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Have you ever prepared a mockup for your web design? If not, here's your chance to learn the art of the mockup through this blog and how planning makes a huge difference in web design.
Good planning is essential to the success of any project, and web design is no different. With good planning, your site will have better architecture, more organized pages, and more rewarding user experience. Planning includes creating a mockup of your design. Here’s how it makes a big difference in how your design turns out.
1. What Is A Mockup?
A mockup for web design is a draft of your final site that demonstrates its features, organization, etc. It’s essentially a rough draft. With a good mockup, you’ll be able to identify key areas of improvement in your site, demonstrate to users how your site navigates, and learn what works for your design.
An effective mockup usually starts with a good wireframe, which will allow you to create a basic, colorless draft of what the site should look like. Here you’ll organize pages and navigation, and set up the basic foundation for the rest of the site.
There are hundreds of wireframe tools out there, but the best wireframe tools offer additional services such as cloud sharing and collaboration and drag and drop design. This makes coding minimal to none when designing your site’s structure.
2. What You Should Include In A Wireframe
Wireframes ideally have no color or special fonts, but simply a basic layout of the site’s architecture and page organization. You should be able to demonstrate where the navigation bar is and other key site elements via your wireframe.
Avoid any graphics or nice fonts at this point in time. The wireframe isn’t supposed to distract or bedazzle, but in fact, should only display the functionality of the site. All of the aesthetics will be added later.
3. Wireframe To Mockup
Once your wireframe is complete and you understand the basics of your site you can create a mockup of the final product. This will have more detail and color but isn’t quite usable yet. You want a prototype, so to speak, for your site. Something users can use and give feedback on.
The mockup will display the website’s color scheme, test different fonts, and provide a general overview of what the site’s pages will look like. You can experiment with all kinds of combinations here, and while there are no right or wrong combinations with color schemes, it’s important to know which colors blend well together so your site doesn’t look amateur.
4. Planning Ahead
With web design, you must plan ahead. Testing colors, fonts, and other elements of your design on the fly after a project have been completed is a good way to turn away users and frustrate yourself, your team, and your clients.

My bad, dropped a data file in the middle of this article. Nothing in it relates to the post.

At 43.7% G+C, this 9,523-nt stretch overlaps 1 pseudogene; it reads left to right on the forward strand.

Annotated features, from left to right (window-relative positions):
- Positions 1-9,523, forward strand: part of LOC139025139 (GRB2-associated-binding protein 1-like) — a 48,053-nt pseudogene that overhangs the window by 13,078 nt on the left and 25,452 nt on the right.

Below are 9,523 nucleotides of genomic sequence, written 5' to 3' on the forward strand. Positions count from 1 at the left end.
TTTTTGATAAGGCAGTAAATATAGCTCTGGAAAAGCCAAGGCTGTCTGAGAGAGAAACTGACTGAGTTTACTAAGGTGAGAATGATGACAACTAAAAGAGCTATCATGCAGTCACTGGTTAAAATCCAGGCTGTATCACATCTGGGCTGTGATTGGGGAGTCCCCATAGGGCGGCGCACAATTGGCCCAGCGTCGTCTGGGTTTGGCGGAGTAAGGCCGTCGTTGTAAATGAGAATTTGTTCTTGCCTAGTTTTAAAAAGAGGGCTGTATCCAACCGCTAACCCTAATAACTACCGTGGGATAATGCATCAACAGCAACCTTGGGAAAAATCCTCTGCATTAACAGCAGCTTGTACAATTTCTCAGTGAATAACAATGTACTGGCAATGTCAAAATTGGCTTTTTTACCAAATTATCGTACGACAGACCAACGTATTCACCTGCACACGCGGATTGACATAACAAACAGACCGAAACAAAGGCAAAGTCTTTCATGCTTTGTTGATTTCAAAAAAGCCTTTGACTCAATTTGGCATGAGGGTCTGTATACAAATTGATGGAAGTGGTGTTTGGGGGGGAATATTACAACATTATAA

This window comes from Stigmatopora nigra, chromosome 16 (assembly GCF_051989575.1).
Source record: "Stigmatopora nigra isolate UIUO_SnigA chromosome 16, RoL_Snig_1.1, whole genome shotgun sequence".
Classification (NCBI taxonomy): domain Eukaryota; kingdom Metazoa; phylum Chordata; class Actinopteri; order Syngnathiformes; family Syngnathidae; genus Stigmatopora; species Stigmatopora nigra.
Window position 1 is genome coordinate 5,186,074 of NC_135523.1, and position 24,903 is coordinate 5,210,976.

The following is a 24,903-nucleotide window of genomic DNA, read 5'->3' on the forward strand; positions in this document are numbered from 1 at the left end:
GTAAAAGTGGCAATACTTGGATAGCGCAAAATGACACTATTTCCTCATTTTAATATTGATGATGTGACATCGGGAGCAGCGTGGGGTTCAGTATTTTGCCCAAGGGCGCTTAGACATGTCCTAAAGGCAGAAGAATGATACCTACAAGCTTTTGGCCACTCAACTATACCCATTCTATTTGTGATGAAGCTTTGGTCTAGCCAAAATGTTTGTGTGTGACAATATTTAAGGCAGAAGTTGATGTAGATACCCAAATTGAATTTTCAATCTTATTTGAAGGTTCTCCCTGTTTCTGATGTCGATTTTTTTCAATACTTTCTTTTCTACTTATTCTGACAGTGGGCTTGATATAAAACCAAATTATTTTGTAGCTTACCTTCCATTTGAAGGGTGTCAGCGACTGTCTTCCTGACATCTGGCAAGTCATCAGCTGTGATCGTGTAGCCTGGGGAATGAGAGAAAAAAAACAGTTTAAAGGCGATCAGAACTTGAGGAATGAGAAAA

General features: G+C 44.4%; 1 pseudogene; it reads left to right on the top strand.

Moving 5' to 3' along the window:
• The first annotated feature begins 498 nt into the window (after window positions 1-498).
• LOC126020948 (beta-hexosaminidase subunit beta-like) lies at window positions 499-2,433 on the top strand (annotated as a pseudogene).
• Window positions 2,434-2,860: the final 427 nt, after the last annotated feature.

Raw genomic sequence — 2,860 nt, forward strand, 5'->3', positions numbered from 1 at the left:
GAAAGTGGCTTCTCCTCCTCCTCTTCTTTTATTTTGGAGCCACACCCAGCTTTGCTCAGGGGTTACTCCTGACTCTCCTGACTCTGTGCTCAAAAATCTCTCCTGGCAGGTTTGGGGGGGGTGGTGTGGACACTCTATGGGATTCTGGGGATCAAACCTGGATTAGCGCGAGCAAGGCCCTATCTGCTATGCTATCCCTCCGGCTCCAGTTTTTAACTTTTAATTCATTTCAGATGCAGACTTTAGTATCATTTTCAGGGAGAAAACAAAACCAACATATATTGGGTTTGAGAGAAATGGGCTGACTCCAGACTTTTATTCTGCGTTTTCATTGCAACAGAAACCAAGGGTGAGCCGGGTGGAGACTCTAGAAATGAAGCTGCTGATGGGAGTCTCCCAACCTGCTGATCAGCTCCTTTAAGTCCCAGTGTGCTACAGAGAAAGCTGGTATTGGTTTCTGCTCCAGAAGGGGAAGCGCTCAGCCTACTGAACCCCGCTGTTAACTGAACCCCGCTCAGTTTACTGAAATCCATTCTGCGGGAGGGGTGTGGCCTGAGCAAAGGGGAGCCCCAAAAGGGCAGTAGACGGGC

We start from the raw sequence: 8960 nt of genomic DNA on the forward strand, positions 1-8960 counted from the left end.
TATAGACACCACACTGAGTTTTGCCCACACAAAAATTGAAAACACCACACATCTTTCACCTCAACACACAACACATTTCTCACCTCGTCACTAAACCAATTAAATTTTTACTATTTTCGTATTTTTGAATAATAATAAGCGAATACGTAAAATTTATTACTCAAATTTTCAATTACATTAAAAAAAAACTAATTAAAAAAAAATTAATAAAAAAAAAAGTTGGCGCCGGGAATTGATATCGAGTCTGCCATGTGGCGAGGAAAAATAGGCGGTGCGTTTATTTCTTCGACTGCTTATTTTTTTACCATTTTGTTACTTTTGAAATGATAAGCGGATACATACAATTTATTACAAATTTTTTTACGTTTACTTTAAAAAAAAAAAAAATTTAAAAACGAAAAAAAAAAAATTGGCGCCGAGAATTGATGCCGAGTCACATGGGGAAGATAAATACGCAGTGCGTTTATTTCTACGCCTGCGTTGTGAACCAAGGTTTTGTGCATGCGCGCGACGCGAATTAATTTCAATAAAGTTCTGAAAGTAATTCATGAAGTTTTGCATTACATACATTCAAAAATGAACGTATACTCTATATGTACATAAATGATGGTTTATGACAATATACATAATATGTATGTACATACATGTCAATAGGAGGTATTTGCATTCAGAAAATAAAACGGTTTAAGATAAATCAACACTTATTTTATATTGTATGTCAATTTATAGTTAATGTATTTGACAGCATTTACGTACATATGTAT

Utilizing wireframes, mockups, and prototypes give you a chance to fix costly errors before they become a part of the final product. This can save countless hours of edits and hundreds of dollars in labor costs.
Keeping your client updated and adjusting to their changes is also much simpler when you use a wireframe or mockup. The client will get a clear representation of exactly what the finished site will look like, and you can adjust your design as you go per the client’s requests.
5. Good Products Generate Loyal Customers
When a user visits your site, you want to turn them into a paying customer. This is called conversion, and you want to keep it high while maintaining the expectations of your current customer base.
Within ten seconds your site should display a call to action and draw the user in. This is where aesthetic design comes into play. Your website’s design should capture the users’ attention and draw them in for a closer look at your brand.
6. Planning Helps You Pick The Right Target Audience
The brand or product you’re designing a site for will likely have a loyal customer base, your target audience. These are the people the product is designed for, the ones who had a problem your product or service offered to remedy.
Without identifying your target audience, you’ll have a hard time directing your marketing efforts and your product may not be successful. Do a little planning before you design your site. Find out what the target audience wants out of sites like the one you’re designing.
Find out which demographic you’re marketing to. Research what users are looking for from a site like yours. Check on your competitor’s design and see what the customers enjoyed about that brand. Compare and contrast, but most of all, ask the customers.
No one knows better than the customers themselves. You can reach your target audience by doing surveys or even simply sending out feedback emails. Pay attention to what your audience wants.
7. Your Website Represents Your Business
Perhaps the greatest reason for planning in web design is that your site represents the digital presence of your company. The markets have expanded to the internet, making customer service and purchasing a two-front battle. Make sure your website reflects your business
in a positive way. After all, one bad impression has the power to turn away potential customers.
Goo planning should be at the forefront of your thoughts when designing a website. It will affect the first impressions of new users and make future updates simpler to implement. Start with a sketch, then work your way through wireframing, mockups, and prototyping, and remember to listen to your client’s needs. They’re likely to change their mind on one or more items, and you’ll want to edit in real time to avoid costly mistakes later on.
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